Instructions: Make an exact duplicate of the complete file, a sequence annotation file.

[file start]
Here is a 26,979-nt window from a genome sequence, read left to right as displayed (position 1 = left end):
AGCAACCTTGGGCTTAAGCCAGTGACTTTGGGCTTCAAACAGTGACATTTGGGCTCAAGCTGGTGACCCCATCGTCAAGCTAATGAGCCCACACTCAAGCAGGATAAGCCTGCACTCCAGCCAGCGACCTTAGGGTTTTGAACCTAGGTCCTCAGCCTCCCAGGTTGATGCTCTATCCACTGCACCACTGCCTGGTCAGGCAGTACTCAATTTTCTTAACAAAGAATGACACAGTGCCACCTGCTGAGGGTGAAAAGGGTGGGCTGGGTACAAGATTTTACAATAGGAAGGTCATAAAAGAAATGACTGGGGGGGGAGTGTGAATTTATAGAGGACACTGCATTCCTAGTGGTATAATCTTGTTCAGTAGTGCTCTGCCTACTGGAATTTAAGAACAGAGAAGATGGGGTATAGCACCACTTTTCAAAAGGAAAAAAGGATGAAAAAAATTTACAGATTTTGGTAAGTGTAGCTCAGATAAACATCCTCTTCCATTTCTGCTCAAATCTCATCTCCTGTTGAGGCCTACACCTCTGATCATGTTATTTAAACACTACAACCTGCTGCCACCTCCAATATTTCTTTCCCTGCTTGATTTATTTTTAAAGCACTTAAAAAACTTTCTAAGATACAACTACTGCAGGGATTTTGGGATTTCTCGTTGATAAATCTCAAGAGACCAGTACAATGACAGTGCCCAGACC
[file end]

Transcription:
Here is a 26,979-nt window from a genome sequence, read left to right as displayed (position 1 = left end):
AGCAACCTTGGGCTTAAGCCAGTGACTTTGGGCTTCAAACAGTGACATTTGGGCTCAAGCTGGTGACCCCATCGTCAAGCTAATGAGCCCACACTCAAGCAGGATAAGCCTGCACTCCAGCCAGCGACCTTAGGGTTTTGAACCTAGGTCCTCAGCCTCCCAGGTTGATGCTCTATCCACTGCACCACTGCCTGGTCAGGCAGTACTCAATTTTCTTAACAAAGAATGACACAGTGCCACCTGCTGAGGGTGAAAAGGGTGGGCTGGGTACAAGATTTTACAATAGGAAGGTCATAAAAGAAATGACTGGGGGGGGAGTGTGAATTTATAGAGGACACTGCATTCCTAGTGGTATAATCTTGTTCAGTAGTGCTCTGCCTACTGGAATTTAAGAACAGAGAAGATGGGGTATAGCACCACTTTTCAAAAGGAAAAAAGGATGAAAAAAATTTACAGATTTTGGTAAGTGTAGCTCAGATAAACATCCTCTTCCATTTCTGCTCAAATCTCATCTCCTGTTGAGGCCTACACCTCTGATCATGTTATTTAAACACTACAACCTGCTGCCACCTCCAATATTTCTTTCCCTGCTTGATTTATTTTTAAAGCACTTAAAAAACTTTCTAAGATACAACTACTGCAGGGATTTTGGGATTTCTCGTTGATAAATCTCAAGAGACCAGTACAATGACAGTGCCCAGACC